The Mozambican non-governmental organisation (NGO) Centro de Integridade Pública (CIP) revealed on Monday, 14 November, that the bureau de change allegedly used to drain money from the hidden debts is in dissolution, without the shareholders having been caught by the courts.
“After Africâmbios’ involvement in the hidden debts was exposed and its low-ranking employees were put on trial, the activities of the bureau de change were suspended by order of the Bank of Mozambique (BoM), the financial sector regulator. Subsequently, the liquidation and dissolution of the company began, when it is still hoped that the involvement of the company in the hidden debts can be clarified,” said an analysis by CIP.
Documents to which the NGO had access indicate that on 11 May, a petition for the liquidation and dissolution of Africâmbios was filed at the Registry Office of Legal Entities, without presenting the reasons for the request. The step was taken by the lawyer of the currency exchange Mohamad Bachir, as liquidator, who entered the request for dissolution – he revealed to CIP – following instructions from the BoM, which appointed him liquidator.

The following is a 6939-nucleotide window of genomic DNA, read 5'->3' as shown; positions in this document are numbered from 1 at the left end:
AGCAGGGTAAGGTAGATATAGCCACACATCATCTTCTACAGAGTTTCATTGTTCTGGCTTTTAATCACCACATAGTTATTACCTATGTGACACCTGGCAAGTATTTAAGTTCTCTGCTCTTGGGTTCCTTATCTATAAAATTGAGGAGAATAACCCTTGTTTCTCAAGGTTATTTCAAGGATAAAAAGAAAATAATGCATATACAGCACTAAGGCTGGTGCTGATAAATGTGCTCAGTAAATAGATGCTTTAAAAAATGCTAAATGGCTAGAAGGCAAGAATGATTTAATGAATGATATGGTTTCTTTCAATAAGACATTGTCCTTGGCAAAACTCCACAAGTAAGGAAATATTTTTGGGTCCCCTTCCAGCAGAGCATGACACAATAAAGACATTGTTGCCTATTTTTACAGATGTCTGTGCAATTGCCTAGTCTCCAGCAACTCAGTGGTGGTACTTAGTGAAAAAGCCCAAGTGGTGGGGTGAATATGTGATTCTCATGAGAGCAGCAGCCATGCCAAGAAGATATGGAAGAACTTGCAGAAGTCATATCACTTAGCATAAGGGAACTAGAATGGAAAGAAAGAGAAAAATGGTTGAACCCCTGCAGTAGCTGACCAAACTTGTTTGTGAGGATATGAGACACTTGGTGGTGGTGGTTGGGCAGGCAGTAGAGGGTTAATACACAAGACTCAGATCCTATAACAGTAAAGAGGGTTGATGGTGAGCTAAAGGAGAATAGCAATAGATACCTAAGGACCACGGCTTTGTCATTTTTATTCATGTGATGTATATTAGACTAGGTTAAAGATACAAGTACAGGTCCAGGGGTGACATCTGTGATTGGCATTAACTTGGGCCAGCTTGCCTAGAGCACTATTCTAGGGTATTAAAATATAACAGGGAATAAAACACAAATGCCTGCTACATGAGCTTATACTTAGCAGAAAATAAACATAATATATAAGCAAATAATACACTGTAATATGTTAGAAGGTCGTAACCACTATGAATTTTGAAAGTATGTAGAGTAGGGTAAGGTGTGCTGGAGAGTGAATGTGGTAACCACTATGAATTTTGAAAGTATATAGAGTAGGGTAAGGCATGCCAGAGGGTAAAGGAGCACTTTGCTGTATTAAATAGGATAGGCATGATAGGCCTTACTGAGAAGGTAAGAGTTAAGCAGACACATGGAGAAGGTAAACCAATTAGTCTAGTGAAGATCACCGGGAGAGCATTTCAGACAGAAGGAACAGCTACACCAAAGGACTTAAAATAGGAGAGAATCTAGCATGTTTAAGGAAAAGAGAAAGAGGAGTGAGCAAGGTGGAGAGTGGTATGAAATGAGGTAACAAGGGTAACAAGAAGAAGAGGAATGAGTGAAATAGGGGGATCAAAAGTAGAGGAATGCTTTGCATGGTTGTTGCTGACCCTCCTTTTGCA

The lawyer also told that NGO that Africâmbios’ shareholders “left the country in 2012, for security reasons, due to constant threats, kidnapping attempts and even threats to their physical integrity using firearms.”
“The State’s difficulty in identifying, investigating and bringing to justice those responsible for Africâmbios, for their alleged involvement in the laundering of hidden debt money, is an example of its incapacity,” the CIP notes.
Former employees of Africâmbios are among the 19 defendants accused by the Mozambican courts of having joined a “gang” and siphoned off US$2.7 billion from the Mozambican state, which had been raised from international banks through guarantees provided by the government.
The Bank of Mozambique and Africâmbios’ lawyer have yet to make a statement on the process of dissolving the company.
The hidden debts were contracted between 2013 and 2014 by Mozambican state companies Proindicus, Ematum and MAM for tuna fishing and maritime protection projects.
The loans were secretly endorsed by the government of the Mozambique Liberation Front (Frelimo), led at the time by Armando Guebuza, without the knowledge of Parliament and the Administrative Court.
The sentence in the case will be known on the 30th of this month.